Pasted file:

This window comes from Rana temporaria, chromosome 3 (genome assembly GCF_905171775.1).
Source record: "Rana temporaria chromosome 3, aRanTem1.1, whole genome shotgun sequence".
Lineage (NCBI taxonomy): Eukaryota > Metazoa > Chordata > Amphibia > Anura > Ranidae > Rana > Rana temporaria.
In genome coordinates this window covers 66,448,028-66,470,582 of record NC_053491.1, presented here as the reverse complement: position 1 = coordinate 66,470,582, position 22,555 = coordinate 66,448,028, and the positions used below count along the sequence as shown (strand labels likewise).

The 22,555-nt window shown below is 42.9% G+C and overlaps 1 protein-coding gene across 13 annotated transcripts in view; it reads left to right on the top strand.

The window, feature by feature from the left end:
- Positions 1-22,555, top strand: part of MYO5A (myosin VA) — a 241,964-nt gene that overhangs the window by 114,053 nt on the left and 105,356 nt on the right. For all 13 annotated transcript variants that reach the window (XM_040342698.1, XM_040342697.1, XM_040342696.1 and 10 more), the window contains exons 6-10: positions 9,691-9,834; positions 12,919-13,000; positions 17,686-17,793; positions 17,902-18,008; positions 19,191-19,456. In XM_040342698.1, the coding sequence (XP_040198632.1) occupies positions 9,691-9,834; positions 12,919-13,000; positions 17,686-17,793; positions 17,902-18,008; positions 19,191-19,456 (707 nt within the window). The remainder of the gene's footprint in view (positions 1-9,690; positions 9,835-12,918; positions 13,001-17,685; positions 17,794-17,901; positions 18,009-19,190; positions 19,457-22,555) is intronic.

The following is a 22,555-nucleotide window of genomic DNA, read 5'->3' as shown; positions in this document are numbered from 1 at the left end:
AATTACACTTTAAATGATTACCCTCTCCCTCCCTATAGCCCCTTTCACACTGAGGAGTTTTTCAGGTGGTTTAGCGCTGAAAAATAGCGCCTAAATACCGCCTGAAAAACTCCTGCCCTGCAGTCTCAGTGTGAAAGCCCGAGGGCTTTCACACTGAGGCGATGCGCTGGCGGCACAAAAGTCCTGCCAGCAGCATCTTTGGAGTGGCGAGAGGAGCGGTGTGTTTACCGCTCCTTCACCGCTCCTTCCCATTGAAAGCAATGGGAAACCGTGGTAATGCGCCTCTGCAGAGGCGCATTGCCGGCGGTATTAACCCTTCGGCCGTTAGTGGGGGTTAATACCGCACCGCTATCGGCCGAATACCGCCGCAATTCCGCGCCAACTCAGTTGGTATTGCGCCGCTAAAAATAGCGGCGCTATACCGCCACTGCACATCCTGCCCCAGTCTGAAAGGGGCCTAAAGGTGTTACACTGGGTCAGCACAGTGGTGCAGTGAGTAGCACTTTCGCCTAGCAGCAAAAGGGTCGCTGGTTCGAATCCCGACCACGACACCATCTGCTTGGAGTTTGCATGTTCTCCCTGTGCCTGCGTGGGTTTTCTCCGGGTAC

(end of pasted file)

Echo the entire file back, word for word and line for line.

This window comes from Rana temporaria, chromosome 3 (genome assembly GCF_905171775.1).
Source record: "Rana temporaria chromosome 3, aRanTem1.1, whole genome shotgun sequence".
Lineage (NCBI taxonomy): Eukaryota > Metazoa > Chordata > Amphibia > Anura > Ranidae > Rana > Rana temporaria.
In genome coordinates this window covers 66,448,028-66,470,582 of record NC_053491.1, presented here as the reverse complement: position 1 = coordinate 66,470,582, position 22,555 = coordinate 66,448,028, and the positions used below count along the sequence as shown (strand labels likewise).

The 22,555-nt window shown below is 42.9% G+C and overlaps 1 protein-coding gene across 13 annotated transcripts in view; it reads left to right on the top strand.

The window, feature by feature from the left end:
- Positions 1-22,555, top strand: part of MYO5A (myosin VA) — a 241,964-nt gene that overhangs the window by 114,053 nt on the left and 105,356 nt on the right. For all 13 annotated transcript variants that reach the window (XM_040342698.1, XM_040342697.1, XM_040342696.1 and 10 more), the window contains exons 6-10: positions 9,691-9,834; positions 12,919-13,000; positions 17,686-17,793; positions 17,902-18,008; positions 19,191-19,456. In XM_040342698.1, the coding sequence (XP_040198632.1) occupies positions 9,691-9,834; positions 12,919-13,000; positions 17,686-17,793; positions 17,902-18,008; positions 19,191-19,456 (707 nt within the window). The remainder of the gene's footprint in view (positions 1-9,690; positions 9,835-12,918; positions 13,001-17,685; positions 17,794-17,901; positions 18,009-19,190; positions 19,457-22,555) is intronic.

The following is a 22,555-nucleotide window of genomic DNA, read 5'->3' as shown; positions in this document are numbered from 1 at the left end:
AATTACACTTTAAATGATTACCCTCTCCCTCCCTATAGCCCCTTTCACACTGAGGAGTTTTTCAGGTGGTTTAGCGCTGAAAAATAGCGCCTAAATACCGCCTGAAAAACTCCTGCCCTGCAGTCTCAGTGTGAAAGCCCGAGGGCTTTCACACTGAGGCGATGCGCTGGCGGCACAAAAGTCCTGCCAGCAGCATCTTTGGAGTGGCGAGAGGAGCGGTGTGTTTACCGCTCCTTCACCGCTCCTTCCCATTGAAAGCAATGGGAAACCGTGGTAATGCGCCTCTGCAGAGGCGCATTGCCGGCGGTATTAACCCTTCGGCCGTTAGTGGGGGTTAATACCGCACCGCTATCGGCCGAATACCGCCGCAATTCCGCGCCAACTCAGTTGGTATTGCGCCGCTAAAAATAGCGGCGCTATACCGCCACTGCACATCCTGCCCCAGTCTGAAAGGGGCCTAAAGGTGTTACACTGGGTCAGCACAGTGGTGCAGTGAGTAGCACTTTCGCCTAGCAGCAAAAGGGTCGCTGGTTCGAATCCCGACCACGACACCATCTGCTTGGAGTTTGCATGTTCTCCCTGTGCCTGCGTGGGTTTTCTCCGGGTAC